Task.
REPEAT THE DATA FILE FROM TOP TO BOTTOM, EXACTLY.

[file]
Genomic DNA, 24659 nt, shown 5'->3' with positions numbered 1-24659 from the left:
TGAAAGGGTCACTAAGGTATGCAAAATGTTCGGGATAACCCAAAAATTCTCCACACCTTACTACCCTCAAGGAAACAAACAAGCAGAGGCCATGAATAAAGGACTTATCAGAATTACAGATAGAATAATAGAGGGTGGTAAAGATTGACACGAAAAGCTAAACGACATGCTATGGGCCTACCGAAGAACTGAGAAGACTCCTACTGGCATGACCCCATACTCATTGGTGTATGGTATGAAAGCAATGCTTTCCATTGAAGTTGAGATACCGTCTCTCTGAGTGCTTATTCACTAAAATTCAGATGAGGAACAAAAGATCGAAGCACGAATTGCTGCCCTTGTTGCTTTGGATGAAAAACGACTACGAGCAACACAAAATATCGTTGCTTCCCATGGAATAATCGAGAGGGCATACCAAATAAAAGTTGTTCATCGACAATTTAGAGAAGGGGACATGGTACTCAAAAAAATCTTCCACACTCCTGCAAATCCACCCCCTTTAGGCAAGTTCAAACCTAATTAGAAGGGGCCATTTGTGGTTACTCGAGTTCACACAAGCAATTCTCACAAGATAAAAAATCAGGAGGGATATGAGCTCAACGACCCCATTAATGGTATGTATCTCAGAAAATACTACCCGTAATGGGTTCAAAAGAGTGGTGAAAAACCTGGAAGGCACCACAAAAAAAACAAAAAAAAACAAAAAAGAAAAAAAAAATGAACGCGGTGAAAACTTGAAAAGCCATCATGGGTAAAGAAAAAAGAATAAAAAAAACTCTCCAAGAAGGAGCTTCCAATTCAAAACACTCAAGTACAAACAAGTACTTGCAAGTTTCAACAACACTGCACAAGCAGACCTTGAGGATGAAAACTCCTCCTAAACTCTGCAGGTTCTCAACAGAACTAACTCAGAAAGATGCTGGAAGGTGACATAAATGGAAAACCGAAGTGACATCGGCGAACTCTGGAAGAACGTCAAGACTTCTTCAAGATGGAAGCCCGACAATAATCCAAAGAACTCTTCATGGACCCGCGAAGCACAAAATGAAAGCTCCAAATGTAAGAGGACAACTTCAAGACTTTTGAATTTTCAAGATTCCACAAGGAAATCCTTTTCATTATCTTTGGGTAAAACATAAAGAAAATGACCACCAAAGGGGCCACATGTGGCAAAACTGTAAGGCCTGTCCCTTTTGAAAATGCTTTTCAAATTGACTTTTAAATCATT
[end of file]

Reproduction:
Genomic DNA, 24659 nt, shown 5'->3' with positions numbered 1-24659 from the left:
TGAAAGGGTCACTAAGGTATGCAAAATGTTCGGGATAACCCAAAAATTCTCCACACCTTACTACCCTCAAGGAAACAAACAAGCAGAGGCCATGAATAAAGGACTTATCAGAATTACAGATAGAATAATAGAGGGTGGTAAAGATTGACACGAAAAGCTAAACGACATGCTATGGGCCTACCGAAGAACTGAGAAGACTCCTACTGGCATGACCCCATACTCATTGGTGTATGGTATGAAAGCAATGCTTTCCATTGAAGTTGAGATACCGTCTCTCTGAGTGCTTATTCACTAAAATTCAGATGAGGAACAAAAGATCGAAGCACGAATTGCTGCCCTTGTTGCTTTGGATGAAAAACGACTACGAGCAACACAAAATATCGTTGCTTCCCATGGAATAATCGAGAGGGCATACCAAATAAAAGTTGTTCATCGACAATTTAGAGAAGGGGACATGGTACTCAAAAAAATCTTCCACACTCCTGCAAATCCACCCCCTTTAGGCAAGTTCAAACCTAATTAGAAGGGGCCATTTGTGGTTACTCGAGTTCACACAAGCAATTCTCACAAGATAAAAAATCAGGAGGGATATGAGCTCAACGACCCCATTAATGGTATGTATCTCAGAAAATACTACCCGTAATGGGTTCAAAAGAGTGGTGAAAAACCTGGAAGGCACCACAAAAAAAACAAAAAAAAACAAAAAAGAAAAAAAAAATGAACGCGGTGAAAACTTGAAAAGCCATCATGGGTAAAGAAAAAAGAATAAAAAAAACTCTCCAAGAAGGAGCTTCCAATTCAAAACACTCAAGTACAAACAAGTACTTGCAAGTTTCAACAACACTGCACAAGCAGACCTTGAGGATGAAAACTCCTCCTAAACTCTGCAGGTTCTCAACAGAACTAACTCAGAAAGATGCTGGAAGGTGACATAAATGGAAAACCGAAGTGACATCGGCGAACTCTGGAAGAACGTCAAGACTTCTTCAAGATGGAAGCCCGACAATAATCCAAAGAACTCTTCATGGACCCGCGAAGCACAAAATGAAAGCTCCAAATGTAAGAGGACAACTTCAAGACTTTTGAATTTTCAAGATTCCACAAGGAAATCCTTTTCATTATCTTTGGGTAAAACATAAAGAAAATGACCACCAAAGGGGCCACATGTGGCAAAACTGTAAGGCCTGTCCCTTTTGAAAATGCTTTTCAAATTGACTTTTAAATCATT